Nov 30, 2020

Telehealth could deepen health divide for disabled people

telehealth
healthcare access
disabilities
Leila Hawkins
2 min
Telehealth could deepen health divide for disabled people
A new report has found that many aspects of telehealth are inaccessible for people with disabilities...

The widespread use of telemedicine as a result of the Covid-19 pandemic could be deepening the problems people with disabilities face when accessing healthcare. 

This is the conclusion of a new report funded by the US Agency for Healthcare Research and Quality and the National Institutes of Health. 

The research, published in the Journal of the American Medical Informatics Association (JAMIA), states that while for some members of the disabled community, the option to engage with telehealth has improved access to care, for others poor design, implementation and policy has made it worse.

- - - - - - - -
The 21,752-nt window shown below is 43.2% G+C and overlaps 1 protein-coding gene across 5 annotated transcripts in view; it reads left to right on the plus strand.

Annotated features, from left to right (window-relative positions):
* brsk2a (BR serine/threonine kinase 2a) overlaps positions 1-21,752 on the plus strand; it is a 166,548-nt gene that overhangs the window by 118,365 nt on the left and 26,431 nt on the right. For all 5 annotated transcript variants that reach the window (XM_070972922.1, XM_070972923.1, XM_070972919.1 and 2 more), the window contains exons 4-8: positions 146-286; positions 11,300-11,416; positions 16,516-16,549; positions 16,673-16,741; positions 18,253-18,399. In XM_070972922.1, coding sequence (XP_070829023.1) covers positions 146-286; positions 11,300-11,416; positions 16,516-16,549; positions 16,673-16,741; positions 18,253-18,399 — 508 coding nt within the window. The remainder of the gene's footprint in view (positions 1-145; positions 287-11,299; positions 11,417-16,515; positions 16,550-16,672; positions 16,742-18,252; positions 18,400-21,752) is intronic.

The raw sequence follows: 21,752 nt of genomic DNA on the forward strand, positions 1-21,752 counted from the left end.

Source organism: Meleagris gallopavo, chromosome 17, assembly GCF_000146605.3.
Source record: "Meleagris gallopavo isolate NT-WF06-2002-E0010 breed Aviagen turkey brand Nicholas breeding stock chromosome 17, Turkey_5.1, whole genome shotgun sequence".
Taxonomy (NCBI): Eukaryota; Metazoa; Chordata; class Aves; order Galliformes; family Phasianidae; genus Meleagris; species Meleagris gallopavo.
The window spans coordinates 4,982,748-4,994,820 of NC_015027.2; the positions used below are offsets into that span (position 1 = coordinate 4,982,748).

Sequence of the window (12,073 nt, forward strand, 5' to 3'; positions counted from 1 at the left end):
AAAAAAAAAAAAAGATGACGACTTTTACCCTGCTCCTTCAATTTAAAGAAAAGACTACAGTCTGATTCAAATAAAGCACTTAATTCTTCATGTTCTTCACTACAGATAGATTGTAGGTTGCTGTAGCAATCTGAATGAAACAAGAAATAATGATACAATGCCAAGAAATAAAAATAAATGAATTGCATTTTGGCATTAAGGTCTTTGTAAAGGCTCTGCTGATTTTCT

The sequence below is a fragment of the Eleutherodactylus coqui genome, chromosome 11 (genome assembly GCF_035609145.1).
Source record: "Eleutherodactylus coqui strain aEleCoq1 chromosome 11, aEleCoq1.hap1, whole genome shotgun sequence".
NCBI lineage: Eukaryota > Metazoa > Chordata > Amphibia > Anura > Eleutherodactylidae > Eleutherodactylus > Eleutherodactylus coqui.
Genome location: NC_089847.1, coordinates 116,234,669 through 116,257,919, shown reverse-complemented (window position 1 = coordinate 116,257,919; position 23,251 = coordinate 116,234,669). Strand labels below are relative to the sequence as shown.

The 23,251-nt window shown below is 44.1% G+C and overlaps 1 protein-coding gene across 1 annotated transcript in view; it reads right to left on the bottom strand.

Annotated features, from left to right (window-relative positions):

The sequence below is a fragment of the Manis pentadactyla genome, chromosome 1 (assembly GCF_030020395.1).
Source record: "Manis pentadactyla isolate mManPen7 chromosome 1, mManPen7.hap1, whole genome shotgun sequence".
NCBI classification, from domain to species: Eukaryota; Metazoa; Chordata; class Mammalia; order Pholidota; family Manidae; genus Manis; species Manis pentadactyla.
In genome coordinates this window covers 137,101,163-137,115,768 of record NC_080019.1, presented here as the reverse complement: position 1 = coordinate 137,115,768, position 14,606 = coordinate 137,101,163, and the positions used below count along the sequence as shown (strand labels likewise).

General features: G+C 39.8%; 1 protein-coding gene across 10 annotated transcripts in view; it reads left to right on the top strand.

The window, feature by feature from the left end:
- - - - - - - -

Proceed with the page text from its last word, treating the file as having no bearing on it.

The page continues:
Reasons for this include the design of many telehealth platforms, for example video calling which people with communication-related disabilities such as deafness, blindness and speech disabilities struggle to use. Online patient portals present similar problems. 

There are also implementation concerns, as the authors found that the disability community "experiences less access to broadband services, and less ownership and use of hardware through which telehealth may be accessed." 

To combat this, software developers must redesign telehealth technologies, both web and app-based, to make sure they're responsive and accessible to people with disabilities. 

Assistance to learn how to use new forms of technology should be provided. There should also be qualified sign language interpreters, speech to speech translators, and readers to help improve access. 

Closed-captioning, alt text, audio description, and large text options must also be provided. If these factors are taken into account people with disabilities will be able to fully engage with a broad range of telehealth services, the report says. 

Additionally, telehealth can be beneficial compared to traditional clinical visits for people with disabilities, due to barriers such as inaccessible medical equipment, waiting rooms, and bathrooms. 

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